Faster, Higher, Farther

Norwegian has undergone a rapid expansion in recent years, introducing new routes and flying over longer distances. Between 2008 and 2018, the carrier quadrupled its fleet from 40 to 164 planes.4 This enabled it to fly more passengers and become the third largest budget airline in Europe, behind Ryanair and easyJet. However, unlike its low-cost rivals, Norwegian ventured into budget long-haul flights. After establishing its new base at London Gatwick, it started operating services to the U.S., South-East Asia, and South America.

As a result of this expansion, Norwegian’s capacity as measured by available seat kilometres (ASK) and traffic as measured by revenue passenger kilometres (RPK) grew nine-fold between 2008 and 2018, as depicted in Figure 3. By offering deeply discounted fares, the carrier was able to attract more passengers and significantly grow its revenues, which were expected to reach $5bn in 2018. However, to be able to support this rapid growth, Norwegian accumulated a significant amount of debt and highly increased its financial leverage. This rising debt is putting Norwegian under pressure to secure enough liquidity to repay maturing debt obligations.

Figure 3: Shooting for the Stars
Norwegian’s rapid growth propelled by debt

Source: S&P Global Market Intelligence. All figures are converted into U.S. dollars using historic exchange rates. Figures for 2018 are estimated based on annualized YTD 2018 figures. For illustrative purposes only. (January 3, 2019)

Norwegian’s strategy to outpace growing debt obligations by driving revenue growth is coming under pressure. The data tells us that expansion to the long-haul market and the undercutting of competitors to gain market share proved to be costly and negatively impacted Norwegian’s bottom line. Operational performance, measured as unit revenue (passenger revenue per ASK) and yield (passenger revenue per RPK), have been slipping continuously since 2008, as depicted in Figure 4. Negative free operating cash flow required Norwegian to continuously find new sources of capital to finance its operations, and profitability suffered. The carrier was able to ride a tailwind of low oil prices and cheap financing for a while, however, the winds seem to be turning.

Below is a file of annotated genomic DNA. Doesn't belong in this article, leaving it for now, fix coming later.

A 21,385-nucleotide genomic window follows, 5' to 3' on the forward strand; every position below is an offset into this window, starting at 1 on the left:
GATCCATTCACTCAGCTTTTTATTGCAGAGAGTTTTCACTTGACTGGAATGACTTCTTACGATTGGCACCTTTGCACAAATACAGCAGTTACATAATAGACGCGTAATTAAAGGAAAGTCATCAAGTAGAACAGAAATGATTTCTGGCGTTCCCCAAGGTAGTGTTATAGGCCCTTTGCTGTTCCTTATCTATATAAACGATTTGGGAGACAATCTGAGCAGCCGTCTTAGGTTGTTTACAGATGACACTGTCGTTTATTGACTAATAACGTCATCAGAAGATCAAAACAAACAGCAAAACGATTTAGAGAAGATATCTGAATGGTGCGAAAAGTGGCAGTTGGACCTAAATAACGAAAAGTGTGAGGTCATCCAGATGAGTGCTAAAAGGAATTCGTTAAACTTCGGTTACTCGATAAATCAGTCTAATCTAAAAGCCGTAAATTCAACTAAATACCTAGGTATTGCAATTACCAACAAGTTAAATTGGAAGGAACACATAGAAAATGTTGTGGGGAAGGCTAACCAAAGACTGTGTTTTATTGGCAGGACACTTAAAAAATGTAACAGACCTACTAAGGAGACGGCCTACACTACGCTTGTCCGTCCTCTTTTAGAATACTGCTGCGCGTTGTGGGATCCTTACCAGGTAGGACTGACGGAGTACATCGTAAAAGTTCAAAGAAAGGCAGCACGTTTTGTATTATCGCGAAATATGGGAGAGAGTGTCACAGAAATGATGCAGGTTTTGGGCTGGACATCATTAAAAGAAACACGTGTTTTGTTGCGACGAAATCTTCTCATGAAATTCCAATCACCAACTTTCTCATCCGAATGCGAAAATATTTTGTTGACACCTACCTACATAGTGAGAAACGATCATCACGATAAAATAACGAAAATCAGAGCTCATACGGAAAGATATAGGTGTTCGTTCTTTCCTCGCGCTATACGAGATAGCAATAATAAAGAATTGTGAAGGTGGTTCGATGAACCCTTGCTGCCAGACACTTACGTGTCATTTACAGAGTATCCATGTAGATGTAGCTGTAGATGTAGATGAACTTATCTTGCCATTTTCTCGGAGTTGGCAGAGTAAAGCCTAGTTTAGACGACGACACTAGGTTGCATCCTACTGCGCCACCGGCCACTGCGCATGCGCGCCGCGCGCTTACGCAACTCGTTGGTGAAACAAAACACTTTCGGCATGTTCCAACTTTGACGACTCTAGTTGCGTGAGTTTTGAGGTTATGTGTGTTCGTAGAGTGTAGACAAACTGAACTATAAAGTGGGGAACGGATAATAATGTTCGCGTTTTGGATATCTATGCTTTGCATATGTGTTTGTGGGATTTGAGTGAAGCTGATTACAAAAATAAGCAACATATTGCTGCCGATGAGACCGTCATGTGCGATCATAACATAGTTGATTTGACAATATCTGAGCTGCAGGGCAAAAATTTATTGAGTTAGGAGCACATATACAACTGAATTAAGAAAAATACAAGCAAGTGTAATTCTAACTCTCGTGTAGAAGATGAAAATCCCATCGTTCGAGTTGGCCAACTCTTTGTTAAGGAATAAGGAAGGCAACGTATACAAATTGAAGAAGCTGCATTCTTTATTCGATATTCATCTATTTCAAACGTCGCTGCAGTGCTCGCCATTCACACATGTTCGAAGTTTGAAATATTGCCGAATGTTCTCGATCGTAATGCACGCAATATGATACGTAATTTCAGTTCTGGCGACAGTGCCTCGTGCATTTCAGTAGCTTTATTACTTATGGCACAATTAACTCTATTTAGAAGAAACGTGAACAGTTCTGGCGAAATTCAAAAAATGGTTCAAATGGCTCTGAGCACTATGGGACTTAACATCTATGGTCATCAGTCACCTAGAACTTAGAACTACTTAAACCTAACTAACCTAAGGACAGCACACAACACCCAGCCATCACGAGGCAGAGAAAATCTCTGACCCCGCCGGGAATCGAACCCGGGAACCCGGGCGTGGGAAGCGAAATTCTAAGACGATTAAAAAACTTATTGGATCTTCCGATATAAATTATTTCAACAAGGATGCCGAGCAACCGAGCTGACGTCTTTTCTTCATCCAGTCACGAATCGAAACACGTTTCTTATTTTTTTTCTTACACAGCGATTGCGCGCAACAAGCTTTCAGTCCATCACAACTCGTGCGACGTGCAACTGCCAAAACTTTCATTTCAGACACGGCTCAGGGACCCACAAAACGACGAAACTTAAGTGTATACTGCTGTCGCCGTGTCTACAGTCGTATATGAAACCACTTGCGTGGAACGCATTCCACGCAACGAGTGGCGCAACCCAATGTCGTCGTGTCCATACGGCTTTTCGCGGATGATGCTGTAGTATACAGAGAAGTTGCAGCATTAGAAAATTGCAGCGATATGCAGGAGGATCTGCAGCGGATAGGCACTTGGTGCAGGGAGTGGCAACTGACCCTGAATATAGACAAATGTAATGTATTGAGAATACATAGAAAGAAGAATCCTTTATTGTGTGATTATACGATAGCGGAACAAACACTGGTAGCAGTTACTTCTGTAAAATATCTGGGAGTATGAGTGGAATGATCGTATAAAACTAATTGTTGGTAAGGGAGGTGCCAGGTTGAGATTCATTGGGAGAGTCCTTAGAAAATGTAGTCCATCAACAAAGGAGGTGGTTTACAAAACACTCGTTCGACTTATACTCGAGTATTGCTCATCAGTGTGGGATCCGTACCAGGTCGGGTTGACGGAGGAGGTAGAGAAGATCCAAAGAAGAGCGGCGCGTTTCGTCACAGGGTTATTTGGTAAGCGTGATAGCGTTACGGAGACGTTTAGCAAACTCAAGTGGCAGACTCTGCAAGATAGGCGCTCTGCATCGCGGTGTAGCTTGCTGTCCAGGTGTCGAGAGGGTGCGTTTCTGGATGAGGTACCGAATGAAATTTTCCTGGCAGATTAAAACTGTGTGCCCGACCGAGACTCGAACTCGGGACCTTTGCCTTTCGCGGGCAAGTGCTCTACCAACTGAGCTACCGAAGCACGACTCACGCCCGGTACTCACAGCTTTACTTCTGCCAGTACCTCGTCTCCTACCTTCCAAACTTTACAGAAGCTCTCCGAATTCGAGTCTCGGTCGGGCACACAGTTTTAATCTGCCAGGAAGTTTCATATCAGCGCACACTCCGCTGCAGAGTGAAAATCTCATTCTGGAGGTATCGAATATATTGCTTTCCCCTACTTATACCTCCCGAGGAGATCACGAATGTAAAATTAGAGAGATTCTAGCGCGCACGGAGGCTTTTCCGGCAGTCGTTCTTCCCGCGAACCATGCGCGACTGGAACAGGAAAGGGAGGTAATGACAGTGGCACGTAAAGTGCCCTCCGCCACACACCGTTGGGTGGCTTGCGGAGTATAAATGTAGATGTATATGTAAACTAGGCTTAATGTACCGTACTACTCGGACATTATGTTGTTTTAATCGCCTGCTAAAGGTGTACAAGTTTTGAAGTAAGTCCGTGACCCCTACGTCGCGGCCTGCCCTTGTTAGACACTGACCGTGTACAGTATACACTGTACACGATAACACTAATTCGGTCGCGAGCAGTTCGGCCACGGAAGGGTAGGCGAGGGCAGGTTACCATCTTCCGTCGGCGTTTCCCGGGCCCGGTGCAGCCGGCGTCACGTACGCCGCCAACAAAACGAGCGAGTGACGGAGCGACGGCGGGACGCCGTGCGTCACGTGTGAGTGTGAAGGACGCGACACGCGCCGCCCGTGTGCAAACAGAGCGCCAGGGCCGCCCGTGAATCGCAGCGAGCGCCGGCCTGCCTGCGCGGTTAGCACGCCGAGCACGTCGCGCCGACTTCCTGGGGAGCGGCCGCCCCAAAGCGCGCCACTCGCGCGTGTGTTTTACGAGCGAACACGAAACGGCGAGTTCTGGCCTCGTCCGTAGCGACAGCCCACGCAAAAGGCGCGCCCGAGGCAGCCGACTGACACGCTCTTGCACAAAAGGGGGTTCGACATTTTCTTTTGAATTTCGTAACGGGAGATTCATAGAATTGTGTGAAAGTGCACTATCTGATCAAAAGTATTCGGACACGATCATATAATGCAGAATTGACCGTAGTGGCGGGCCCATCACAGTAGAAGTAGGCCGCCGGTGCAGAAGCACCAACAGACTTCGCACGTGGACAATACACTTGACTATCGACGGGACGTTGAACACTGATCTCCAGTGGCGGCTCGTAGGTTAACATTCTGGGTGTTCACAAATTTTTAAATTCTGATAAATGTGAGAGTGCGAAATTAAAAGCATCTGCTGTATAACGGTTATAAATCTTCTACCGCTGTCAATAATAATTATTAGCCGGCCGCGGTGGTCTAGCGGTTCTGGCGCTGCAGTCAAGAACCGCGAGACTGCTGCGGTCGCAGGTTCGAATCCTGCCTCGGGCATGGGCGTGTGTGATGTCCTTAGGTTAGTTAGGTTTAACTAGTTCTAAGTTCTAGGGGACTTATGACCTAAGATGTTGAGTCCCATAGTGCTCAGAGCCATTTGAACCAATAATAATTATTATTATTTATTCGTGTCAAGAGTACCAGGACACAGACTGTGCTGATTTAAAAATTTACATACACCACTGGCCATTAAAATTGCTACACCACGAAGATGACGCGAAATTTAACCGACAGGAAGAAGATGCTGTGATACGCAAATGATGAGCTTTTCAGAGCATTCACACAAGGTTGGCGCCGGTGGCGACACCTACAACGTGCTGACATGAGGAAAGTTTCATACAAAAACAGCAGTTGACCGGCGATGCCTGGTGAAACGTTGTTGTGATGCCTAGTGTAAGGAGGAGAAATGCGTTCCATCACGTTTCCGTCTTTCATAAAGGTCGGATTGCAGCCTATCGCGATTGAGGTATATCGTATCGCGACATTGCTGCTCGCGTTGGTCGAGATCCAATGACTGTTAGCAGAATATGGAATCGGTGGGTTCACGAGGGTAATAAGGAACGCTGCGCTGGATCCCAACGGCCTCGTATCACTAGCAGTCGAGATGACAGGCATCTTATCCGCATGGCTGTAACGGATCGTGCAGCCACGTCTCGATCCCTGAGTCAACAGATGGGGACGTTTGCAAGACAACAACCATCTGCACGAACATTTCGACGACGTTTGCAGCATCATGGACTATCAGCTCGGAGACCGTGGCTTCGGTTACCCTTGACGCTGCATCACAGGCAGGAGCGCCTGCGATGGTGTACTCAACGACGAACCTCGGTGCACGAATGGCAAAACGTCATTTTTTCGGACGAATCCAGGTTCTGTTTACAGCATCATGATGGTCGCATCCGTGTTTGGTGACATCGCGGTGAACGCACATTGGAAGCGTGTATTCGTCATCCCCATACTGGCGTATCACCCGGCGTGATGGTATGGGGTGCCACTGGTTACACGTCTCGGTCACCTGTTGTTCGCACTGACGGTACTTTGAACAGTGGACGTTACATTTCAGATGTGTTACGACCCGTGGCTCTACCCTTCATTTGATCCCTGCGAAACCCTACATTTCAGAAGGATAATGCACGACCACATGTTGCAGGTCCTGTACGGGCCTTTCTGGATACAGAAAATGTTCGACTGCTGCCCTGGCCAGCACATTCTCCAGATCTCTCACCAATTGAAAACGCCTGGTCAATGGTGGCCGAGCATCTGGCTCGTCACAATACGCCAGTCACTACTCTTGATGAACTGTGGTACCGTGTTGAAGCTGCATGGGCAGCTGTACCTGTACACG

Figure 4: Gravitational Pull
Slipping operational and financial performance

Source: S&P Global Market Intelligence, Norwegian Air Shuttle ASA: “Annual Report 2017”, Norwegian Air Shuttle ASA: “Interim report - Third quarter 2018”. Figures for 2018 are estimated based on annualized YTD 2018 figures. For illustrative purposes only. (January 3, 2019)

Norwegian’s plan to outrun a looming mountain of debt obligations is resulting in a turbulent flight. While growing its top line, the carrier has been unable to convert increased capacity and traffic into consistent profit. With a stable industry outlook and cost-cutting measures in place, Norwegian lives to fly another day. However, any additional operational issues or adverse macroeconomic developments could send Norwegian deep into the danger zone.

Learn more about S&P Global Market Intelligence’s Credit Analytics models.
Learn more about S&P Global Market Intelligence’s RatingsDirect®.

S&P Global Market Intelligence leverages leading experience in developing credit risk models to achieve a high level of accuracy and robust out-of-sample model performance. The integration of Credit Analytics’ models into the S&P Capital IQ platform enables users to access a global pre-scored database with more than 45,000 public companies and almost 700,000 private companies, obtain credit scores for single or multiple companies, and perform scenario analysis.

S&P Global Market Intelligence’s RatingsDirect® product is the official desktop source for S&P Global Ratings’ credit ratings and research. S&P Global Ratings’ research cited in this blog is available on RatingsDirect®.

1 S&P Global Ratings does not contribute to or participate in the creation of credit scores generated by S&P Global Market Intelligence. Lowercase nomenclature is used to differentiate S&P Global Market Intelligence PD credit model scores from the credit ratings issued by S&P Global Ratings.